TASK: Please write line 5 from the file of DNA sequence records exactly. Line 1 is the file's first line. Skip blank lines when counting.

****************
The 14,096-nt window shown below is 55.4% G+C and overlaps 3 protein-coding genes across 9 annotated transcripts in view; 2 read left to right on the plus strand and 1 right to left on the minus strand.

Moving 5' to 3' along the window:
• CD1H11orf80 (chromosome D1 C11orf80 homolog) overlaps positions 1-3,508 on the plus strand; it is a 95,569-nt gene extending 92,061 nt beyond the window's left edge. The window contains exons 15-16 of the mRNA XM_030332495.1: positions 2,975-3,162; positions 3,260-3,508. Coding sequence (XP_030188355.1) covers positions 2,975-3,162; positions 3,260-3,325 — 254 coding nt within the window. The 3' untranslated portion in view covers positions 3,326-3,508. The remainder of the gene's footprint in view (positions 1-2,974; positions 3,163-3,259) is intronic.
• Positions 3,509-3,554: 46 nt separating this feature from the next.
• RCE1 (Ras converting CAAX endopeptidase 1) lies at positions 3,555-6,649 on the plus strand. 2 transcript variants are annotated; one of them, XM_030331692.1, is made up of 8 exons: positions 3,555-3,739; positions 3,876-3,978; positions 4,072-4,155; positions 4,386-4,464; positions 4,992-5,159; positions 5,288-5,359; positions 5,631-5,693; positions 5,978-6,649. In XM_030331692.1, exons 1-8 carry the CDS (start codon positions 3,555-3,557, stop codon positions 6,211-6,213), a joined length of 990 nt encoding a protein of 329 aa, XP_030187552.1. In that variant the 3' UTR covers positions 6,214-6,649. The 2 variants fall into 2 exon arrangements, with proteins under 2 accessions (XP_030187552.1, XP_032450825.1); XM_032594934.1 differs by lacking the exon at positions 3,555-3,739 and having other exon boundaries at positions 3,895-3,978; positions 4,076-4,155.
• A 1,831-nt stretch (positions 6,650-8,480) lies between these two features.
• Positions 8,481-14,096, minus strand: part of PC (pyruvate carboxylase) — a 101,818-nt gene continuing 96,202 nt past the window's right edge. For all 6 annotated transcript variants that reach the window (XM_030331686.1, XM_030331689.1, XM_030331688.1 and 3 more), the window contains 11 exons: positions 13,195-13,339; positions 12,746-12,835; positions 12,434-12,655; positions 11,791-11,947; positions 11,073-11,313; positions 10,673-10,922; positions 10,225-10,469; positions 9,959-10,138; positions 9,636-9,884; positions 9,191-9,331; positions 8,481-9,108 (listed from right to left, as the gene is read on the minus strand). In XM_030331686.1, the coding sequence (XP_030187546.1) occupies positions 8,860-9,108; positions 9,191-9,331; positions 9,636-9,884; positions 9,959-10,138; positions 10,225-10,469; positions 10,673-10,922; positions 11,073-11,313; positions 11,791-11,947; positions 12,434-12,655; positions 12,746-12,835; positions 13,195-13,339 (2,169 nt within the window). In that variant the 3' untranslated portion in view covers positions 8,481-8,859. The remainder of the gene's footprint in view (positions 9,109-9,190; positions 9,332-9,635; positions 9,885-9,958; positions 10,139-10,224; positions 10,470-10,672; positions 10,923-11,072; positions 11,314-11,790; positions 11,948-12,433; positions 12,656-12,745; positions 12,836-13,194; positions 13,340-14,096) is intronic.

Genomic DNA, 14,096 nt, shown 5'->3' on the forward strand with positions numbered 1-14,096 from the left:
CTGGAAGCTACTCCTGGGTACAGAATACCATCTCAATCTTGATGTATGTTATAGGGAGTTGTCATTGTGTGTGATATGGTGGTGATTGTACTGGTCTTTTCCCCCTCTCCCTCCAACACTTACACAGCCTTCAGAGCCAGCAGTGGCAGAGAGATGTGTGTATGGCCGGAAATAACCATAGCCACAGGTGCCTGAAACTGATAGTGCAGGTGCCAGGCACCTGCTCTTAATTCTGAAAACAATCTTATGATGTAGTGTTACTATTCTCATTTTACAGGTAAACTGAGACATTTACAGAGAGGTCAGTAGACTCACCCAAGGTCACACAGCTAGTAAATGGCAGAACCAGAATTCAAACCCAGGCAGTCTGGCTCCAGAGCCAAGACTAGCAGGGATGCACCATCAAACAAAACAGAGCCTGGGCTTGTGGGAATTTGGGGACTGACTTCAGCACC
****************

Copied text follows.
• RCE1 (Ras converting CAAX endopeptidase 1) lies at positions 3,555-6,649 on the plus strand. 2 transcript variants are annotated; one of them, XM_030331692.1, is made up of 8 exons: positions 3,555-3,739; positions 3,876-3,978; positions 4,072-4,155; positions 4,386-4,464; positions 4,992-5,159; positions 5,288-5,359; positions 5,631-5,693; positions 5,978-6,649. In XM_030331692.1, exons 1-8 carry the CDS (start codon positions 3,555-3,557, stop codon positions 6,211-6,213), a joined length of 990 nt encoding a protein of 329 aa, XP_030187552.1. In that variant the 3' UTR covers positions 6,214-6,649. The 2 variants fall into 2 exon arrangements, with proteins under 2 accessions (XP_030187552.1, XP_032450825.1); XM_032594934.1 differs by lacking the exon at positions 3,555-3,739 and having other exon boundaries at positions 3,895-3,978; positions 4,076-4,155.